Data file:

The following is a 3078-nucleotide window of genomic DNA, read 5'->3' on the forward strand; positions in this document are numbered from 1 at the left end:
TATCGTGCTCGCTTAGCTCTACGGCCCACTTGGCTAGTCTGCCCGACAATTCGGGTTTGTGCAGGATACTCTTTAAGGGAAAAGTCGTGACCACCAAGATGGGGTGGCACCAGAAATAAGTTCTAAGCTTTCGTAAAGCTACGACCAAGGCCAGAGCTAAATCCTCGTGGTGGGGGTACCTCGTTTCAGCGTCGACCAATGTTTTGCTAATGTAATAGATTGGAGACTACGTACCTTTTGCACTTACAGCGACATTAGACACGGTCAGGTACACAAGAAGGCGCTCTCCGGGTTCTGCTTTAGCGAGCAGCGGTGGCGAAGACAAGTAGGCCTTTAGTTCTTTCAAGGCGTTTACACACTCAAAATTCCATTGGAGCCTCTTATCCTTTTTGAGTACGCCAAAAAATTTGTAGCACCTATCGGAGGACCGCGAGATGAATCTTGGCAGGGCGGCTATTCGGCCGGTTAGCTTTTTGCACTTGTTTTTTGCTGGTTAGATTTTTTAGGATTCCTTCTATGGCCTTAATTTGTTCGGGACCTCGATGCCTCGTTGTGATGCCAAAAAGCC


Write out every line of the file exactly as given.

The following is a 3078-nucleotide window of genomic DNA, read 5'->3' on the forward strand; positions in this document are numbered from 1 at the left end:
TATCGTGCTCGCTTAGCTCTACGGCCCACTTGGCTAGTCTGCCCGACAATTCGGGTTTGTGCAGGATACTCTTTAAGGGAAAAGTCGTGACCACCAAGATGGGGTGGCACCAGAAATAAGTTCTAAGCTTTCGTAAAGCTACGACCAAGGCCAGAGCTAAATCCTCGTGGTGGGGGTACCTCGTTTCAGCGTCGACCAATGTTTTGCTAATGTAATAGATTGGAGACTACGTACCTTTTGCACTTACAGCGACATTAGACACGGTCAGGTACACAAGAAGGCGCTCTCCGGGTTCTGCTTTAGCGAGCAGCGGTGGCGAAGACAAGTAGGCCTTTAGTTCTTTCAAGGCGTTTACACACTCAAAATTCCATTGGAGCCTCTTATCCTTTTTGAGTACGCCAAAAAATTTGTAGCACCTATCGGAGGACCGCGAGATGAATCTTGGCAGGGCGGCTATTCGGCCGGTTAGCTTTTTGCACTTGTTTTTTGCTGGTTAGATTTTTTAGGATTCCTTCTATGGCCTTAATTTGTTCGGGACCTCGATGCCTCGTTGTGATGCCAAAAAGCC